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P&G shareholders vote on EPR proposal

More than 94 per cent of Procter & Gamble shareholders voted against an extended producer responsibility resolution (EPR) at its annual shareholder meeting on October 9, 2012 in Cincinnati, Ohio.


More than 94 per cent of Procter & Gamble shareholders voted against an extended producer responsibility resolution (EPR) at its annual shareholder meeting on October 9, 2012 in Cincinnati, Ohio.

Eco-action group As You Sow proposed the shareholder resolution, which was backed by The Granary Foundation, owner of at least $2,000 in value of common stock of the company. As You Sow asked the company to be more proactive on developing EPR for future packaging policies.

At the meeting, the shareholders responded as follows:

 “…The majority (greater than 70%) of the greenhouse gas emissions related to our products’ lifecycles comes from the consumer use phase. Raw materials and manufacturing represent 16%, while packaging only represents less than 2%. As a result of this analysis, we have focused our greenhouse gas efforts where we can provide the greatest benefits—reducing our own emissions and enabling consumers to reduce their greenhouse gas emissions through development of innovative products and education.”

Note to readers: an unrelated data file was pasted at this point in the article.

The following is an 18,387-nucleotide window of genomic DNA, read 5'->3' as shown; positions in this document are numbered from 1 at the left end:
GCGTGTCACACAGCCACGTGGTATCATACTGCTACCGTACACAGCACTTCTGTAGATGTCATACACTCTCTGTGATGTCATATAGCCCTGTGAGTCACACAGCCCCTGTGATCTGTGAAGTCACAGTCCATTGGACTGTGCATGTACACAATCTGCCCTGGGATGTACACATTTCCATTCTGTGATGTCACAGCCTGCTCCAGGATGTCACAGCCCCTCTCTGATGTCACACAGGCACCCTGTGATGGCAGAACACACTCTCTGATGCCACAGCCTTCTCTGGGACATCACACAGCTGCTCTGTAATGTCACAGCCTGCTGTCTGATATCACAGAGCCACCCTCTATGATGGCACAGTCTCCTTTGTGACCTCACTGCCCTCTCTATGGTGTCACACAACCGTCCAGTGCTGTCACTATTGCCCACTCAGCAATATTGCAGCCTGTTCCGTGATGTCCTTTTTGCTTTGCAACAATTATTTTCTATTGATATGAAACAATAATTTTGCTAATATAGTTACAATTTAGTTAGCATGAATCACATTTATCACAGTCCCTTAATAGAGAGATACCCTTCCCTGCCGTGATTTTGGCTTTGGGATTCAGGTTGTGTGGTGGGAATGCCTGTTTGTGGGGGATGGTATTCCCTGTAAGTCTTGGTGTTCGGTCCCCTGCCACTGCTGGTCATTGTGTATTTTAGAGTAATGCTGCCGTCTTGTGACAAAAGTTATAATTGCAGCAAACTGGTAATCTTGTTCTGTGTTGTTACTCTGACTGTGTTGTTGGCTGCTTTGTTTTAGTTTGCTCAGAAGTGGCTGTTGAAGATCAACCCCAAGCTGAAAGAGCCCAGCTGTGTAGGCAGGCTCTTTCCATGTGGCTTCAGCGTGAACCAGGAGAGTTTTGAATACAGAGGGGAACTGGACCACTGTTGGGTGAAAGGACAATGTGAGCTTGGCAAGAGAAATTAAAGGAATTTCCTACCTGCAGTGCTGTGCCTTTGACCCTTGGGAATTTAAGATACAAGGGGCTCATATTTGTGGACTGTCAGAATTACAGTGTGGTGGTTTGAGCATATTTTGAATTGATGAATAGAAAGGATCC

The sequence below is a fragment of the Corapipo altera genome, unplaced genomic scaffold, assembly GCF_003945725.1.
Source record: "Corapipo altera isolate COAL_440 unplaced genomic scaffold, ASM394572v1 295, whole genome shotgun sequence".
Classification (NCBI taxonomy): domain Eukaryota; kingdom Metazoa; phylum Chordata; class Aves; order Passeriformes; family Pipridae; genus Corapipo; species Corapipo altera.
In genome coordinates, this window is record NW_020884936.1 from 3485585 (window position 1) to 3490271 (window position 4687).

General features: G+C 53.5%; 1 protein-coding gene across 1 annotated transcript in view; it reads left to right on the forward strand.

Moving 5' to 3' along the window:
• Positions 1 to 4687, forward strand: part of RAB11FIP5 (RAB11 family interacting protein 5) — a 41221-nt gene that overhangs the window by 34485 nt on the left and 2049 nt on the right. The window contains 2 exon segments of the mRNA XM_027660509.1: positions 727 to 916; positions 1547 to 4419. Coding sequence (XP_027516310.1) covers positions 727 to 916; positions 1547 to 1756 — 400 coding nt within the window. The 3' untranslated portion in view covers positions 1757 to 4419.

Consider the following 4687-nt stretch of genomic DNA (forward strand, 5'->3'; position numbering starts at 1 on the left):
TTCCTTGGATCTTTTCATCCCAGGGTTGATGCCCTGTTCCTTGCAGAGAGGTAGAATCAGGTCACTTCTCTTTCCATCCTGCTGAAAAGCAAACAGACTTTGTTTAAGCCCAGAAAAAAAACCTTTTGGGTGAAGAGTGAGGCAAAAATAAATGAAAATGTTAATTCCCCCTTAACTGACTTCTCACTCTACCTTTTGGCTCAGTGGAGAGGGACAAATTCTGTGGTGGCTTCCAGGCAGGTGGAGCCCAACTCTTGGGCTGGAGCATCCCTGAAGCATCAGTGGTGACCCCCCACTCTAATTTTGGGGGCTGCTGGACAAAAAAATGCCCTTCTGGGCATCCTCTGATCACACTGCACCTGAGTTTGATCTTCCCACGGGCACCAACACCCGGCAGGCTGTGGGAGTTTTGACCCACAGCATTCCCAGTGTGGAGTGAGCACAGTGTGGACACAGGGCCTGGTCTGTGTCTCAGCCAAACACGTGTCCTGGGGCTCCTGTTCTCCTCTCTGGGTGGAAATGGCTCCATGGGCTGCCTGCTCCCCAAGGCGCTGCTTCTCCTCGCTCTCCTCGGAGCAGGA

As You Sow noted that in 2010 alone, Americans threw away $11.4 billion in recyclable materials, or 55 million tonnes of product packaging, including aluminum, glass, paper, plastic, and steel. Just 12 per cent of plastic, the group says, is reclaimed annually.

While As You Sow has engaged with Nestlé Waters, Coca-Cola, Colgate-Palmolive, General Mills, Kraft Foods, Safeway, Target, Kroger, Unilever, Walmart and Whole Foods, none have adopted EPR policies. However, Nestlé Waters and Coca-Cola have shown support.

 The P&G resolution was co-filed by by Green Century Equity Fund and Trillium Asset Management. Walden Asset Management is also a partner in our ongoing dialogue with the company.


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1 Comment » for P&G shareholders vote on EPR proposal
  1. DrRossh says:

    This is a shame that people are still short sighted to not look beyond their own selves. No matter how clouded the EPR issue can be spun by different sides, we all have to realise this is going to become necessary if we want to not degrade the quality of our life styles. Sacrificing our childens quality of life for our own right now is not the best choice we can make. What would they say given the chance to answer the question?

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